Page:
| 04 February 2013
Mr Davies who is one of our Guest Columnists this week examines the forthcoming Protection of Freedoms Act 2012 (which comes into force from 1st September 2013) that will directly affect the way in which school pupils' biometric data is authorised and stored. The article looks at what this could mean to the security industry and suggests ways in which any potential issues can be avoided.
Education is likely to become firmly in focus as a key market for security suppliers following A recent Government announcement to slash spending in many Whitehall departments whilst investing the savings into schools and transport schemes. However, to add a level of complexity for the access control sector, the forthcoming Protection of Freedoms Act 2012 (which comes into force from 1st September 2013) adds new legislation to the Data Protection Act 1998 on holding personal data, and is especially relevant to the installation of biometric systems. This potential question mark over one of the most progressive access control technologies could present a headache for installers as much as the schools themselves, however it’s a subject that warrants further investigation and is by no means an immovable obstacle!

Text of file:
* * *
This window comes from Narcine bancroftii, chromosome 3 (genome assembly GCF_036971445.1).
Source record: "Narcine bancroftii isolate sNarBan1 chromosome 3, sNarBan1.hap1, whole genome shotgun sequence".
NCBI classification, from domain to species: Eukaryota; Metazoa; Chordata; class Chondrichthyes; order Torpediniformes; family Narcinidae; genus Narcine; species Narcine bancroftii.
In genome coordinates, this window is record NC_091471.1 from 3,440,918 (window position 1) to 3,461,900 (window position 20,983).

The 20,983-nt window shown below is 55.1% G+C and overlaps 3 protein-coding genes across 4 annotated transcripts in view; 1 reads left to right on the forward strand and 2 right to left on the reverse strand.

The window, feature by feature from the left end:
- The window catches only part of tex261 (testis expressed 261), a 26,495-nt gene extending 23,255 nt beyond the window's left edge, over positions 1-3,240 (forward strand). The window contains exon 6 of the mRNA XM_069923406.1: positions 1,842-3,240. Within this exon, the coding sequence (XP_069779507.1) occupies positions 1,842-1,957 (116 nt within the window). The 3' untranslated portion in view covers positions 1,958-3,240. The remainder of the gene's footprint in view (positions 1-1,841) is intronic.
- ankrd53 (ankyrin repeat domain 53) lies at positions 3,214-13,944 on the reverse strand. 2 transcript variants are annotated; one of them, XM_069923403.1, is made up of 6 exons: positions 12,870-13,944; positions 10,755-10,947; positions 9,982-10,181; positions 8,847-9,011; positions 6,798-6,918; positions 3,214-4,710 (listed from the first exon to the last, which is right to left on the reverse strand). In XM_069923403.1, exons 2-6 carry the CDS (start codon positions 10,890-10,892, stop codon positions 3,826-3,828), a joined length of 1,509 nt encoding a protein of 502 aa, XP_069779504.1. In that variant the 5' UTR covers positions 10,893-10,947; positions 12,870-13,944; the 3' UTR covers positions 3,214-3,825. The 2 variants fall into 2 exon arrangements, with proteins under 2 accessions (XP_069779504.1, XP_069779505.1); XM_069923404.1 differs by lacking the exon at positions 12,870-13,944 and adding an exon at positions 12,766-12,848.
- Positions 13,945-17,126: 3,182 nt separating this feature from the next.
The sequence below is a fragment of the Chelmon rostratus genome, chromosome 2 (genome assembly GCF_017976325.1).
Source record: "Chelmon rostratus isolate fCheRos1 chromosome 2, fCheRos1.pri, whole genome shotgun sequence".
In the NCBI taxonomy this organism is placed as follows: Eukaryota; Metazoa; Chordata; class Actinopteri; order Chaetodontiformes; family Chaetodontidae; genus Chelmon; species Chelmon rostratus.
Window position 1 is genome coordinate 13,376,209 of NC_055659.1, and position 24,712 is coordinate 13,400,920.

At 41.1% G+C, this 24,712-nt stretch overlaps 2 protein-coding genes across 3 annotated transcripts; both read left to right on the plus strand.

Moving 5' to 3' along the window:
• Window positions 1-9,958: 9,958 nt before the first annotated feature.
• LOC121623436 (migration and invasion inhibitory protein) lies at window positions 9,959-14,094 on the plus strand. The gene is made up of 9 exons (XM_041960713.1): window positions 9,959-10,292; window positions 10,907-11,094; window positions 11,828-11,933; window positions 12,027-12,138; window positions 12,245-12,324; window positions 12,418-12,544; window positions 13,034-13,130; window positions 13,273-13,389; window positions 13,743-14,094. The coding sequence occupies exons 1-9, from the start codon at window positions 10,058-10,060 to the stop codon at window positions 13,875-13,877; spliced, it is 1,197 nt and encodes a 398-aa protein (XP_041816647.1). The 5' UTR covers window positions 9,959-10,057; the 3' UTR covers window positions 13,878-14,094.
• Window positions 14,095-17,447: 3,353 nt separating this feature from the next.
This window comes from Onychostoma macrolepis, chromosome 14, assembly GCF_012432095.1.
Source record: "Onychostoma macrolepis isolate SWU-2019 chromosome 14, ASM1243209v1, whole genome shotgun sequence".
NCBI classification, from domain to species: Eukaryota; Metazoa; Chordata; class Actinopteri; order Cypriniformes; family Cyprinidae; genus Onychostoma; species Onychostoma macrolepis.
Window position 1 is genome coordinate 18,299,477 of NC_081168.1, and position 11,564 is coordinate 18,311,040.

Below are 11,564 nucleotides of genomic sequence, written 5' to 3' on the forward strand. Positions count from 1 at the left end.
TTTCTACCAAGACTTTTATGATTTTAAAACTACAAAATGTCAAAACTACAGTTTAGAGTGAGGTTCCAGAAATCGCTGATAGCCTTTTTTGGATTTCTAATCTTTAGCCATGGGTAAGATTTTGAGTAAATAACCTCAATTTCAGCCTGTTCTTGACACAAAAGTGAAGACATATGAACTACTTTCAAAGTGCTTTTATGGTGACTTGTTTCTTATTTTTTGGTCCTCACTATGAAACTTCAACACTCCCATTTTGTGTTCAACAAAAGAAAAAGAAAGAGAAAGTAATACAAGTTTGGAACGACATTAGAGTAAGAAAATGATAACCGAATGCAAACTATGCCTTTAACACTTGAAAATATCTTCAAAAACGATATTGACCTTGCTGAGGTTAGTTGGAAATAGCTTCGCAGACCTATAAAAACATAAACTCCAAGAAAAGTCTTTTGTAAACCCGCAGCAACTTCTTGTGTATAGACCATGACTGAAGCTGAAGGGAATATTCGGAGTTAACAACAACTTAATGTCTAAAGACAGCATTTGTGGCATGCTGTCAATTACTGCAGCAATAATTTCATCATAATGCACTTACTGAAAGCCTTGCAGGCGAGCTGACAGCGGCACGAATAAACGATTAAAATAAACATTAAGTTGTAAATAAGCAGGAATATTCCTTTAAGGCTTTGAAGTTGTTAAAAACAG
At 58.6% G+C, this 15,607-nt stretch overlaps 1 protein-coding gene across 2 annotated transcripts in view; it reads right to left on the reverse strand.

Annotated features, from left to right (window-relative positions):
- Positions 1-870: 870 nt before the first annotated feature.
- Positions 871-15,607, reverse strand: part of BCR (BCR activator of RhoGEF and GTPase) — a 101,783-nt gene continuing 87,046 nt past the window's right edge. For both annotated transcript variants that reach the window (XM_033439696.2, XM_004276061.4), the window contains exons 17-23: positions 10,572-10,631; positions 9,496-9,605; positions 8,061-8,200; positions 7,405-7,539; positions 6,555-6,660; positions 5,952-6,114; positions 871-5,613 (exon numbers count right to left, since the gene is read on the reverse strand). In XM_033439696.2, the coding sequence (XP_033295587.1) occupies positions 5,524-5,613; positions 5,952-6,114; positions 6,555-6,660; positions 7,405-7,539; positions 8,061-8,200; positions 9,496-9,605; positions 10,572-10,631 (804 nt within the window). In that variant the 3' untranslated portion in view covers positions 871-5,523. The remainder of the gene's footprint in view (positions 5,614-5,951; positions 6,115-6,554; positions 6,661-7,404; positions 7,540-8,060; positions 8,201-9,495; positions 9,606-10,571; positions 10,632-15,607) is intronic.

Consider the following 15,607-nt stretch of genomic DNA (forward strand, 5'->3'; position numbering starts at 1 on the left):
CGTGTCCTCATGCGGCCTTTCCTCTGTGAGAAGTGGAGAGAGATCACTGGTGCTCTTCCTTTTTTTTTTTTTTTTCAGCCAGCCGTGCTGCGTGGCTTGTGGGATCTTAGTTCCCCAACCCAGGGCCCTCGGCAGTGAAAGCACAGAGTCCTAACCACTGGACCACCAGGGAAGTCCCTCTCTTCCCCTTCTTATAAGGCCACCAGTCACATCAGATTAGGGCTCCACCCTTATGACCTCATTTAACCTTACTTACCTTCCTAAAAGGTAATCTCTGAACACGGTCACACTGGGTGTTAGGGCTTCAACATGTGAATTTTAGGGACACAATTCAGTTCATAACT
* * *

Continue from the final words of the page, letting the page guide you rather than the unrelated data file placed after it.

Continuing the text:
A Government Consultation appeal, with the hefty title - “Protection of Biometric Information of Children in Schools: Consultation on draft advice for Proprietors, Governing Bodies, Head Teachers, Principals and School Staff, Young people, Parents and Representative bodies” – has already acknowledged the legal and practical considerations that schools will need to review when looking at potential Biometric solutions, weighing up the pros and cons of storing this information and the potential fallout. The new legislation is equally important for installers and manufacturers to understand, but rather than looking at it as a problem we should see it as an ideal opportunity to offer flexible and reliable solutions to end users in the education sector, which make their life easier and offer full peace of mind.